At one point, it seemed as though the Spartans might not even make the NCAA tournament. From the start of the season until Feb 7, Michigan State never strung together more than three wins in a row, and there were embarrassing losses—including at home to Texas Southern—along the way. The Spartans weren’t as talented as the 2014 team that reached the Elite Eight and had two top-20 NBA draft picks in guard Gary Harris and forward Adreian Payne, but they finally played like the top-25 team they were expected to be starting in March. In the Big Ten tournament, Michigan State took Wisconsin to overtime in the Big Ten title game before losing. And in the NCAA tournament, the Spartans made the most unlikely run to the Final Four of Tom Izzo’s career, beating No. 2 Virginia, No. 3 Oklahoma and No. 4 Louisville to win the East Regional. They weren’t talented enough to topple eventual champion Duke in Indianapolis, but they still outperformed everyone’s preseason projections.


Notre Dame Fighting Irish

Record: 32-6 (14-4 ACC)
NCAA tournament: No. 3 seed in Midwest; lost in Elite Eight

The Fighting Irish’s first foray into the ACC, in 2013-14, was a disaster. They went 6-12, and finished the season 15-17 overall. Without star guard Jerian Grant, who sat for the spring due to academic discipline, Notre Dame’s offense stalled. With Grant back in the fold as a senior, there was some cautious optimism about the Irish’s chances to get back to the NCAA tournament. We predicted them as the No. 34 team in the preseason, but they proved to be far better than that. Grant became a first-team All-America and Notre Dame, which spent most of the year ranked in the top 10, won the ACC tournament championship. The Irish then advanced all the way to the Elite Eight where they gave Kentucky its biggest scare of the tournament to that point. For coach Mike Brey, who had never before taken Notre Dame to the tournament's second weekend, it was a program-affirming season.

Northern Iowa Panthers

Record: 31-4 (16-2 MVC)
NCAA tournament: No. 5 seed in East; lost in Round of 32

The Panthers are probably the most surprising team on this list. Although few saw Butler or West Virginia coming, they are both traditionally strong basketball programs. Northern Iowa’s claim to fame before this year had been Ali Farokhmanesh leading the Panthers to a 2010 NCAA tournament upset over No. 1 seed Kansas. Since then, Northern Iowa hadn’t returned to the Big Dance, and it went just 16-15 a year ago. But senior forward Seth Tuttle, who committed to Northern Iowa after hearing the call of that game against the Jayhawks on the radio, dragged his team back into national relevance with an All-America season. The Panthers finished 12th in’s adjusted efficiency metrics, ahead of several blueblood programs—including Kansas—and made it to the Round of 32 in the NCAAs before losing to Louisville.

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Record: 22-14 (10-8 ACC)
NCAA tournament: No. 8 seed in East, lost in Sweet 16

In some ways, the Wolfpack’s appearance on this list shouldn’t be surprising at all. If N.C. State is known for anything, it’s for sneaking into the NCAA tournament and making a deeper run than anyone could have anticipated. Its the same thing the Wolfpack did in 2014, when they rode ACC player of the Year T.J. Warren to an unexpected First Four bid and a win in the Big Dance. For much of the year it seemed the Wolfpack would have a hard time reaching the NIT, much less the NCAAs. They were 14-11 in mid-February, yet they rallied to secure a tourney invite. Once there, they came from 16 points down to beat LSU in the Round of 64 and then knocked off No. 1 seed Villanova to reach the Sweet 16.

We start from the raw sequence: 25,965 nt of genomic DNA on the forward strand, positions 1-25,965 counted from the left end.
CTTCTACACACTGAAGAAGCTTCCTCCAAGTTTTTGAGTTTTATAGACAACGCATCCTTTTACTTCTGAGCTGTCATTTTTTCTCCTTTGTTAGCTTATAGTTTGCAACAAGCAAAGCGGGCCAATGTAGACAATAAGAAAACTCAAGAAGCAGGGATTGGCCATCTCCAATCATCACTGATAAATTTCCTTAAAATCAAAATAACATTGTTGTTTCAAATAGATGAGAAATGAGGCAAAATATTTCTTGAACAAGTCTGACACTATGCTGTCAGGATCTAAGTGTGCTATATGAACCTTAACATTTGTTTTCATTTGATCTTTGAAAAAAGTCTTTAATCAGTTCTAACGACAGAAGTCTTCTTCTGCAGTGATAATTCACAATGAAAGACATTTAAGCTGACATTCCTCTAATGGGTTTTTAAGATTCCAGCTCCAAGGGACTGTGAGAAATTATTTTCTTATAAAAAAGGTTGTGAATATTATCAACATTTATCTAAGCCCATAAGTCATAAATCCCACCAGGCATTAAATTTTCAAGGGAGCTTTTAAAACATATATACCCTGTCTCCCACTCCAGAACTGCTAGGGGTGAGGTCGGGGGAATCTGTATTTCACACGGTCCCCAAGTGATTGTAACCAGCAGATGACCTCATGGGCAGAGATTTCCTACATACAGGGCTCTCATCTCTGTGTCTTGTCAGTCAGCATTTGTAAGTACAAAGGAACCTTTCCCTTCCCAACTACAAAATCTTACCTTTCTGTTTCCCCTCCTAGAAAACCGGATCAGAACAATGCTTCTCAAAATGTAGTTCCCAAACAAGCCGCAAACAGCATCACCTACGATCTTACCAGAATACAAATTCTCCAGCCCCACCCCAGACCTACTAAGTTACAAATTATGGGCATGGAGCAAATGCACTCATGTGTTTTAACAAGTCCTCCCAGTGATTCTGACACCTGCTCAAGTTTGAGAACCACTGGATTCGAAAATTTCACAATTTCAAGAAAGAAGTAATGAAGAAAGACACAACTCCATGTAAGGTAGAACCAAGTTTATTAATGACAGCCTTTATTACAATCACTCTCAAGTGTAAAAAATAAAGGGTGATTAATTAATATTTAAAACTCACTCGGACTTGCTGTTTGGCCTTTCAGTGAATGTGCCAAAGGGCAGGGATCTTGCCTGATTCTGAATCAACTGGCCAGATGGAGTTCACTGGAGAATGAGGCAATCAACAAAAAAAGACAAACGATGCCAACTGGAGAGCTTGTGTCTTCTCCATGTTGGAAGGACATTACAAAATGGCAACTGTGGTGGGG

Oklahoma Sooners

Record: 24-11 (12-6 Big 12)
NCAA tournament: No. 3 seed in East, lost in Sweet 16

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The Sooners weren’t a complete surprise. In the Big 12’s preseason media poll, they received one first-place vote and finished third overall. The real misdirection was the attention paid to Texas. The Longhorns returned their starting five and welcomed in top-five recruit Myles Turner but never found the formula for consistent success, eventually losing in the Round of 64 to cap a 20-14 season.

The Sooners, meanwhile, never lost more than two games in a row during the season. Led by junior guard and eventual second-team All-America Buddy Hield, Oklahoma finished tied for second in the Big 12 during the regular season. While they lost to red-hot Michigan State in the Sweet 16, the Sooners joined the next team on our list as the only ones from the Big 12 to get that far, an unexpectedly poor showing for a league that put seven of its 10 teams into the Big Dance. With Hield back for his senior season, don’t expect anyone to overlook Oklahoma again.

West Virginia Mountaineers

Record: 25-10 (11-7 Big 12)
NCAA tournament: No. 5 seed in Midwest; lost in Sweet 16

In that aforementioned Big 12 preseason poll, the Mountaineers were picked to finish sixth—tied with Baylor. No one doubted that junior guard Juwan Staten would be a success, but the team around him was in question. But West Virginia’s success came from a surprising source very late in the off-season. Just a week before their first game, the Mountaineers installed a press defense. It was one of the most radical coaching changes of Bob Huggins’s 33-year career, and it gave the Mountaineers’ defense a boost from 145th in efficiency in 2013-14 to 45th in 2014-15. For West Virginia, it was a successful season right up until its 39-point Sweet 16 beatdown at the hands of Kentucky.